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The United States has adopted a high-profile approach to pressure Asian governments to improve human rights and move toward democracy. Japan, in contrast, has avoided confronting its Asian neighbors over human rights while balancing between Asia and the West. Japan's reluctance in supporting the U.S., except in the multilateral context, has strengthened the position of Asian nations sanctioned by the West. Japan's approach is explained by its lack of interests and convictions about promoting human rights in Asia, its past aggression in the region, the absence of explicit United States pressure on Japan and the deterrent effect of strong Asian opposition to foreign intervention on human rights.
This article analyzes United States and Japanese approaches to human rights in Asia, focusing on three cases: China, Myanmar (formerly Burma), and Indonesia. This topic is less known than the security and economic relationships between the two nations, but it is no less important. Whether or not the two nations cooperate in promoting human rights in Asia has great implications. With cooperation, they may bring their combined power to bear upon other Asian nations to improve human rights, but if they do not cooperate, there will be weaker pressure for change, and other countries may play Washington and Tokyo off against each other to the detriment of the human rights cause.
On the surface, the United States and Japan are on the same page. For example both are democracies. The U.S.-Japan Security Treaty, the foundation of the bilateral relationship, is supposedly based on ideas of democracy and human rights as well as common security interests. The joint declaration on security announced by President Bill Clinton and Prime Minister Ryutaro Hashimoto in April 1996 "reaffirmed their commitment to the profound common values that guide our national policies: the maintenance of freedom, the pursuit of democracy, and respect for human rights."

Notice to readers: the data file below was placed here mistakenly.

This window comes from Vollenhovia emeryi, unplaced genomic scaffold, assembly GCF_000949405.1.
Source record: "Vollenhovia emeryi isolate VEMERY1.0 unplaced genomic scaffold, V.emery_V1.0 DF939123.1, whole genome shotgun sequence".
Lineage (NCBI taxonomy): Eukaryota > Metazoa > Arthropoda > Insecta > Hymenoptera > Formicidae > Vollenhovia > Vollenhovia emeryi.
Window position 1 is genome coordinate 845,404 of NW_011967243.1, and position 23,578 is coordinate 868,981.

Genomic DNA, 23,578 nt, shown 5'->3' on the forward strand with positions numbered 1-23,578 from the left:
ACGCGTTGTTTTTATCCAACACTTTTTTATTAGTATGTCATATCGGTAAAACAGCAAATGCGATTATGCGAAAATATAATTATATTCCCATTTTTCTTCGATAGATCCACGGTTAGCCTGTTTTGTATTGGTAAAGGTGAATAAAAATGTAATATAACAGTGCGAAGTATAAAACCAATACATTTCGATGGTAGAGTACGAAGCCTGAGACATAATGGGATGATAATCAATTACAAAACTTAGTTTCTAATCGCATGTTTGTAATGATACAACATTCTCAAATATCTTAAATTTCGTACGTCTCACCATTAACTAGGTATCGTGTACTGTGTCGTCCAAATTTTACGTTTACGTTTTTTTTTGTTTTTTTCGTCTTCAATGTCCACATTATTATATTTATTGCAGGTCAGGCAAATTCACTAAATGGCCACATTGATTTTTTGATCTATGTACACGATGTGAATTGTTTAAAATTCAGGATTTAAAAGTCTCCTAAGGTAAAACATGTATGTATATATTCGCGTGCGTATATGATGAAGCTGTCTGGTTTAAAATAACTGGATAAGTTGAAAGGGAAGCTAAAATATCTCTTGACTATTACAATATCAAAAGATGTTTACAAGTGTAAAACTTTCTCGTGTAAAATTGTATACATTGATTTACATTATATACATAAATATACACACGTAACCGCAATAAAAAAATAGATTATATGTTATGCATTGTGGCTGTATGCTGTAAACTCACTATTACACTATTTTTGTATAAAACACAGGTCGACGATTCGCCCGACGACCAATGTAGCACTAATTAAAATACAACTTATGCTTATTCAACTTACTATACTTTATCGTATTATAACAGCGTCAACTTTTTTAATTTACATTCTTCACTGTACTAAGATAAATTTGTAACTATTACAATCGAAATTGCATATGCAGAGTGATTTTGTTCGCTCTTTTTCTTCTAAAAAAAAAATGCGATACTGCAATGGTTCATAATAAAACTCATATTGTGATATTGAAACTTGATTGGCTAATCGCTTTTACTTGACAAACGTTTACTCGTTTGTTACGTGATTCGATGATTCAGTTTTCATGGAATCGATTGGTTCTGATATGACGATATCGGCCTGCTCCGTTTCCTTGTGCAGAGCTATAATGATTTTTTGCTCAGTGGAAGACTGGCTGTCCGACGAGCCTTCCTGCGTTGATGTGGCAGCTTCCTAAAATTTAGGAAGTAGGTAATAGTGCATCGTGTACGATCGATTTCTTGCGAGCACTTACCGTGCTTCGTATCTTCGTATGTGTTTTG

However, although the United States and Japan are both democracies, their views on human rights and democracy, especially in foreign countries, are not the same. The United States has adopted a high-profile approach to pressure Asian governments to improve in human rights and move toward democracy. In contrast, Japan has largely avoided confronting its Asian neighbors and maintained a balancing act in the great divide between Asia and the West over these issues. In fact, Japan's reluctance in supporting the United States, except in the multilateral context, has strengthened the position of Asian nations sanctioned by the United States and the West. Several reasons explain Japan's lack of support for the United States: its lack of self interests and convictions about promoting human rights in Asia, its past aggression in the region, the absence of explicit U.S. pressure on Japan, and the deterrent effect of strong Asian opposition to foreign intervention on human rights.